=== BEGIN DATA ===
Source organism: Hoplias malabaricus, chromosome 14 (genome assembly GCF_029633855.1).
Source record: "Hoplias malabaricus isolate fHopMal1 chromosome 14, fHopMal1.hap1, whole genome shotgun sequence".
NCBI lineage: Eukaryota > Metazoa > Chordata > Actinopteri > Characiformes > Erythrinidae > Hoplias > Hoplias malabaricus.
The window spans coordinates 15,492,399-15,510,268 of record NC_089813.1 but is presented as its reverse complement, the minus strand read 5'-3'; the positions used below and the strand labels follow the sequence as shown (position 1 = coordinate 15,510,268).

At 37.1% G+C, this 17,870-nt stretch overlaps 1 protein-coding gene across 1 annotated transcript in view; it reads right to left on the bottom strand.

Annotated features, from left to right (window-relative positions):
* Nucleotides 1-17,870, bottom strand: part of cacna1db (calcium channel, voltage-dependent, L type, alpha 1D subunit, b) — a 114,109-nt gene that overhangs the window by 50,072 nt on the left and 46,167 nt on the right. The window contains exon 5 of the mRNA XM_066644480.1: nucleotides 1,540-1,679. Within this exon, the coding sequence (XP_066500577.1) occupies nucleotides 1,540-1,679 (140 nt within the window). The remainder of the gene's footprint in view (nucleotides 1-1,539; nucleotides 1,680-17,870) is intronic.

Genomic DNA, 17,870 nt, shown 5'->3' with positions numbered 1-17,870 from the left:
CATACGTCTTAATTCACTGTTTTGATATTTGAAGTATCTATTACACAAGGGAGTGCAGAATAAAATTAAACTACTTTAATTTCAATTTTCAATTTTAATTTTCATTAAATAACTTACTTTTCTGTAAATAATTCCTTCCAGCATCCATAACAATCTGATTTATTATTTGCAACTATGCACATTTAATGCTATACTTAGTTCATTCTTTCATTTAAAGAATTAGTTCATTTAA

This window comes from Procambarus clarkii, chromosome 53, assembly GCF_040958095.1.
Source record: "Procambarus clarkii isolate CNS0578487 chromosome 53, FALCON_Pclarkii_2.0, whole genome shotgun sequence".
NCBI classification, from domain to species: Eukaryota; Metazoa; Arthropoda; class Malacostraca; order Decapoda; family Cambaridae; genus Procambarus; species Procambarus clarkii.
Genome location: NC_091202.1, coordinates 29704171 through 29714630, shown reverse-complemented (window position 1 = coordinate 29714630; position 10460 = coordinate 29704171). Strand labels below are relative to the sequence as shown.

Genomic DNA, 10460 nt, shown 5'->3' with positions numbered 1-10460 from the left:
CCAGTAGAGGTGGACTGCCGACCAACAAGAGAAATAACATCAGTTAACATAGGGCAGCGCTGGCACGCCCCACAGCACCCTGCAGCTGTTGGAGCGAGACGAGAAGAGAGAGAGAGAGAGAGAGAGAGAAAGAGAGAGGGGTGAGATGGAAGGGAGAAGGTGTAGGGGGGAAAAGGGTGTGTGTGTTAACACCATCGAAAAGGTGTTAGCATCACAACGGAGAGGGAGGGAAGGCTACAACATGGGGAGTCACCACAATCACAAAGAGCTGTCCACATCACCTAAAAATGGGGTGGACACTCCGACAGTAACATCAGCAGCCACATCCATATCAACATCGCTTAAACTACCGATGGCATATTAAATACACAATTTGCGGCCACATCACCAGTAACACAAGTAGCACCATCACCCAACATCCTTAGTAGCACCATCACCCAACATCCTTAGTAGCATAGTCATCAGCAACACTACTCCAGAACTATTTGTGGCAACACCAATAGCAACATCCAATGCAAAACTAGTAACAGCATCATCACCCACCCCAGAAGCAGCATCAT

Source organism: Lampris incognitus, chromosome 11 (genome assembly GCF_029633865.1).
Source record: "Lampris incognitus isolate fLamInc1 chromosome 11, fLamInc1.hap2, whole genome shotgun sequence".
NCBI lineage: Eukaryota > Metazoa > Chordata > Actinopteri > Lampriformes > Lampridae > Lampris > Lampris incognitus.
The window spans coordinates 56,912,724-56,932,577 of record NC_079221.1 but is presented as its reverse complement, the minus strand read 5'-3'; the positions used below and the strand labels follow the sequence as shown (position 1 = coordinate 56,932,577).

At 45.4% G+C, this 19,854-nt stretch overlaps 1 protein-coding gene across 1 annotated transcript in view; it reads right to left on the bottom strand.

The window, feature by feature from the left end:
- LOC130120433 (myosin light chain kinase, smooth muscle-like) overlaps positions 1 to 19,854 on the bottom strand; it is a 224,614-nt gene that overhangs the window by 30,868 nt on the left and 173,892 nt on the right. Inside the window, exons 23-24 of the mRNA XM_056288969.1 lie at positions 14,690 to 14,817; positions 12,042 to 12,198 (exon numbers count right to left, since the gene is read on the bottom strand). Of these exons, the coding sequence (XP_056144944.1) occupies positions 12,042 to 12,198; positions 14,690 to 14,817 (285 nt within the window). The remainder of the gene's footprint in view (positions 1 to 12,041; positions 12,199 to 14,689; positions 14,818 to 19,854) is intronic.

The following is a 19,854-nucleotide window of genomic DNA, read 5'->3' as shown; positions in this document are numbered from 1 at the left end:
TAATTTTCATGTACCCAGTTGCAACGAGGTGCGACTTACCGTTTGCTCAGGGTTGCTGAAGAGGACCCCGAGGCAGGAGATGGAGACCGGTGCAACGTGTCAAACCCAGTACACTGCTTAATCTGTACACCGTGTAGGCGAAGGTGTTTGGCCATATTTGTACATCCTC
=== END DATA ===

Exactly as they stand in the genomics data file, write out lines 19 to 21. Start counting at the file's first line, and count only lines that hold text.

The window spans coordinates 56,912,724-56,932,577 of record NC_079221.1 but is presented as its reverse complement, the minus strand read 5'-3'; the positions used below and the strand labels follow the sequence as shown (position 1 = coordinate 56,932,577).

At 45.4% G+C, this 19,854-nt stretch overlaps 1 protein-coding gene across 1 annotated transcript in view; it reads right to left on the bottom strand.

The window, feature by feature from the left end: